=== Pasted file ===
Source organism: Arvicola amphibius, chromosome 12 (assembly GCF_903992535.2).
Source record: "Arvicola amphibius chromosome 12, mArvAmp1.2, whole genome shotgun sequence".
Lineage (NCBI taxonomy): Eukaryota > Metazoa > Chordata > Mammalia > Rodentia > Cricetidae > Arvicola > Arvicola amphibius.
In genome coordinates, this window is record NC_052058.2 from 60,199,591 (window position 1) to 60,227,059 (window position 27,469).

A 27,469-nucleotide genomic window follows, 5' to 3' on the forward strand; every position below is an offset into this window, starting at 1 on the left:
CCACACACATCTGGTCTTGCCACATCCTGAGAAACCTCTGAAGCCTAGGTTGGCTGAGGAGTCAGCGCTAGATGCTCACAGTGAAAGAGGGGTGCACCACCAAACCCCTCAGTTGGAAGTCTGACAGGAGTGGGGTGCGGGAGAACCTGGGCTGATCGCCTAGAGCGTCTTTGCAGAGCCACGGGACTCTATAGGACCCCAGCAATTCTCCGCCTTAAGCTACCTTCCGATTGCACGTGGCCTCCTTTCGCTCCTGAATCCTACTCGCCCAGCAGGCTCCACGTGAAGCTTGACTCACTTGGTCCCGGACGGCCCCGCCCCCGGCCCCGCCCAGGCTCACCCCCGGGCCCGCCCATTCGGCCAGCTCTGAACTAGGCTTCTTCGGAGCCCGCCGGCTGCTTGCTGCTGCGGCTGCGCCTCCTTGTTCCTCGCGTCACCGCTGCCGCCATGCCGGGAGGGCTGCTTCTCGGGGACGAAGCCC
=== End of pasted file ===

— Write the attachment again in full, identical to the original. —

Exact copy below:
Source organism: Arvicola amphibius, chromosome 12 (assembly GCF_903992535.2).
Source record: "Arvicola amphibius chromosome 12, mArvAmp1.2, whole genome shotgun sequence".
Lineage (NCBI taxonomy): Eukaryota > Metazoa > Chordata > Mammalia > Rodentia > Cricetidae > Arvicola > Arvicola amphibius.
In genome coordinates, this window is record NC_052058.2 from 60,199,591 (window position 1) to 60,227,059 (window position 27,469).

A 27,469-nucleotide genomic window follows, 5' to 3' on the forward strand; every position below is an offset into this window, starting at 1 on the left:
CCACACACATCTGGTCTTGCCACATCCTGAGAAACCTCTGAAGCCTAGGTTGGCTGAGGAGTCAGCGCTAGATGCTCACAGTGAAAGAGGGGTGCACCACCAAACCCCTCAGTTGGAAGTCTGACAGGAGTGGGGTGCGGGAGAACCTGGGCTGATCGCCTAGAGCGTCTTTGCAGAGCCACGGGACTCTATAGGACCCCAGCAATTCTCCGCCTTAAGCTACCTTCCGATTGCACGTGGCCTCCTTTCGCTCCTGAATCCTACTCGCCCAGCAGGCTCCACGTGAAGCTTGACTCACTTGGTCCCGGACGGCCCCGCCCCCGGCCCCGCCCAGGCTCACCCCCGGGCCCGCCCATTCGGCCAGCTCTGAACTAGGCTTCTTCGGAGCCCGCCGGCTGCTTGCTGCTGCGGCTGCGCCTCCTTGTTCCTCGCGTCACCGCTGCCGCCATGCCGGGAGGGCTGCTTCTCGGGGACGAAGCCC